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On Reading Dostoevsky

2 February 2011

So I'm about halfway through Dostoevsky's Demons (often incorrectly translated as The Possessed. It's the last of his major novels that I haven't read, so I'm fairly well acquainted with his methods. I love his writing - no other fiction author has influenced my thinking and my life more - but I won't deny he's kind of difficult. There are a few things I might suggest to someone embarking on his work for the first time:

1. Learn how Russian names work. The same character might be referred to as Rodion Romanovich, Rodion Romanych, Raskolnikov, Rodya, Rodka, or Rodechka. These are all the same dude. Roman, however, is not the same dude.

2. Either read quickly or take notes, because you will be expected to remember who borrowed money from whom, how much, and for what, as well as which unfortunate has-been academic was the illegitimate child of someone-or-other's tutor and was shipped off to the provinces as a child to be raised by aunts and who has now returned after decades of absence and general mediocrity to propose marriage to the daughter of whoever it was who lent the first guy money, what the motives are for the proposal, and how much the dowry will be. Also, expect the tutor to possibly make an appearance roughly three quarters into the novel. So keep up.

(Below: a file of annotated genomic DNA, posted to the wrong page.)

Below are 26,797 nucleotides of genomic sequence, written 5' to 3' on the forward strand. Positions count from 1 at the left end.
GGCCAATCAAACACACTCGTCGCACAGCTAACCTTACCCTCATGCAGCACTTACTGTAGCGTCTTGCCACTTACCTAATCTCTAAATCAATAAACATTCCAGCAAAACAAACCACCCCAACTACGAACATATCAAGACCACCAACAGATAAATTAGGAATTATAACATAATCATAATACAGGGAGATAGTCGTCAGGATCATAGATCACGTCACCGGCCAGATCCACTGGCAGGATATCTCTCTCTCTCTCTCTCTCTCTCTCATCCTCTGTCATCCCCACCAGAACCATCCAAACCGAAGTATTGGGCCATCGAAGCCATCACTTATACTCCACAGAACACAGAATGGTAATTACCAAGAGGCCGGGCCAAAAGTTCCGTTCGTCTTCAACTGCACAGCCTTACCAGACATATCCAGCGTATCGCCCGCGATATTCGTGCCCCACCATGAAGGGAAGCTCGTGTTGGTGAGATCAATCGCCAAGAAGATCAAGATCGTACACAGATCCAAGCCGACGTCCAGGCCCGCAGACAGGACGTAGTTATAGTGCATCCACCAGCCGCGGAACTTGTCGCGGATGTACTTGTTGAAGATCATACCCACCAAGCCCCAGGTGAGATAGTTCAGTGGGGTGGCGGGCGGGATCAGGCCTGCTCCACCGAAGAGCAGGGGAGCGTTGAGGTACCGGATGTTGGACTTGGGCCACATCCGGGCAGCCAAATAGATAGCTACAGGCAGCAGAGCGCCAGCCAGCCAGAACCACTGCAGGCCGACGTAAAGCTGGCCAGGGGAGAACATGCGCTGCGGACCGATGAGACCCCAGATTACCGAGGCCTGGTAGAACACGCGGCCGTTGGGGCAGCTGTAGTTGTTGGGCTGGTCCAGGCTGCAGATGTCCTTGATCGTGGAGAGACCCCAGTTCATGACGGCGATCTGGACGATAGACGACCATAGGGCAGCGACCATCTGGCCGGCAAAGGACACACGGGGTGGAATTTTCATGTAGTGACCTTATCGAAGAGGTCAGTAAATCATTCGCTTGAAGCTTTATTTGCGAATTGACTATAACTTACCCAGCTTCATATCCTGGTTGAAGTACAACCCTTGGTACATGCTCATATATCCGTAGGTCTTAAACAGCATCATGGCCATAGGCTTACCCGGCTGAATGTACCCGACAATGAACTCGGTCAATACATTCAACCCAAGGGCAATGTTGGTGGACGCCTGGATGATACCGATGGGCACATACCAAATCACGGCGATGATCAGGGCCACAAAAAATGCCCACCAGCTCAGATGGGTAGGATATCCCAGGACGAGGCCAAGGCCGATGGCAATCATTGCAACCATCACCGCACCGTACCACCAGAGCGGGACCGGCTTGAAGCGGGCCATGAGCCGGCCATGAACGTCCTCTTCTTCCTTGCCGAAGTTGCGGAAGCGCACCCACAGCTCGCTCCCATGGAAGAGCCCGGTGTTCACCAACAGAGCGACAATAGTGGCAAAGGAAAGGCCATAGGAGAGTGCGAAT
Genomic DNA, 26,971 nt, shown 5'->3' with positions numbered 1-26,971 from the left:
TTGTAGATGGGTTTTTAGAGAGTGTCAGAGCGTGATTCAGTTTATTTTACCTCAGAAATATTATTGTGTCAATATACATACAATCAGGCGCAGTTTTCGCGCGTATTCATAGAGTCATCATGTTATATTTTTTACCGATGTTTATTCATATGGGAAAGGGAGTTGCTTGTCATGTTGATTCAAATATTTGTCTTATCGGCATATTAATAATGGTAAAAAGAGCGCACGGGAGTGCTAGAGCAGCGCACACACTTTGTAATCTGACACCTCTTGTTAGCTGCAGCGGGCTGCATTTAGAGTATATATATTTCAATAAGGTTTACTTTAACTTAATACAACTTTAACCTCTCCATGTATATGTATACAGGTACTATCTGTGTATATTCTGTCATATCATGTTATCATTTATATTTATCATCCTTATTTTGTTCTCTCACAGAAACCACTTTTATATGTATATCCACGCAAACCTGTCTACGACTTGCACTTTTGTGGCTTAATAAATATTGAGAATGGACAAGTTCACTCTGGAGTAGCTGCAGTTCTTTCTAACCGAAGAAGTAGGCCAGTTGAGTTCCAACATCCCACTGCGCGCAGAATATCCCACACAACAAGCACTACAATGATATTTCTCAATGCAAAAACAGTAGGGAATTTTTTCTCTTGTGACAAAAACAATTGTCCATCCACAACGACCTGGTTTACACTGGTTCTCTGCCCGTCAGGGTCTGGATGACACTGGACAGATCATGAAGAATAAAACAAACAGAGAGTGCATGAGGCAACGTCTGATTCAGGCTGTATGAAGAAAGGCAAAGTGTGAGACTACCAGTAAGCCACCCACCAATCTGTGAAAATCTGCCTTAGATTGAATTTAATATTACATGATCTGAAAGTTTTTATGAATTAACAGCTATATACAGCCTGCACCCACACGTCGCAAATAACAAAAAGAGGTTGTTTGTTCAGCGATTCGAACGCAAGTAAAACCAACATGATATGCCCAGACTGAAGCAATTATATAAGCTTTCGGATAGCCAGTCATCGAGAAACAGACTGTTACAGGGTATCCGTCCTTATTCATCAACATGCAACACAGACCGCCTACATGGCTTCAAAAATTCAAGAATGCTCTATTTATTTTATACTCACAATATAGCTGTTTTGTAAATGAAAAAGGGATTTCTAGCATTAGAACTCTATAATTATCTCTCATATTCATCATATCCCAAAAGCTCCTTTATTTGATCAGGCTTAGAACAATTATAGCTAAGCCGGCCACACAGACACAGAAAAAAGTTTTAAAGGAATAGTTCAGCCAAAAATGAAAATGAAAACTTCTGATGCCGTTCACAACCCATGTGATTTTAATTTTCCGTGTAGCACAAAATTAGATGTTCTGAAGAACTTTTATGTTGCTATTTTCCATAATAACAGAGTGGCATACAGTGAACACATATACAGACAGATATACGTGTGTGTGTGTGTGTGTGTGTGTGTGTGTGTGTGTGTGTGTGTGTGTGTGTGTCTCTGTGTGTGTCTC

3. You might find it helpful to learn French (I'm led to believe this applies to Tolstoy as well).

4. Get an edition that has some notes. Google nihilism, determinism, slavophils, and various other -isms that appear. Also, read the introduction, especially if you have the excellent Pevear/Volokhonsky translations. This will clear up a lot of maddening mysteries, as well as give you a clue as to what on earth Dostoevsky was driving at.

Some absolutely delicious things about him, though, are his fascination with murder, the frequency with which his characters suffer "attacks of cholerine", and his habit of describing, when a new character suddenly shows up in a scene, not only his appearance or dress, but also his level of sobriety. Something like "All eyes turned to the door; there stood Jerk Loser-ovich, in a tattered waistcoat and a neatly pressed tie, silent, resolute, and not drunk" (that's not an actual quote, but you'll find lines like it).

Best of luck to you. Really, he's brilliant.

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tips on reading Dostoevsky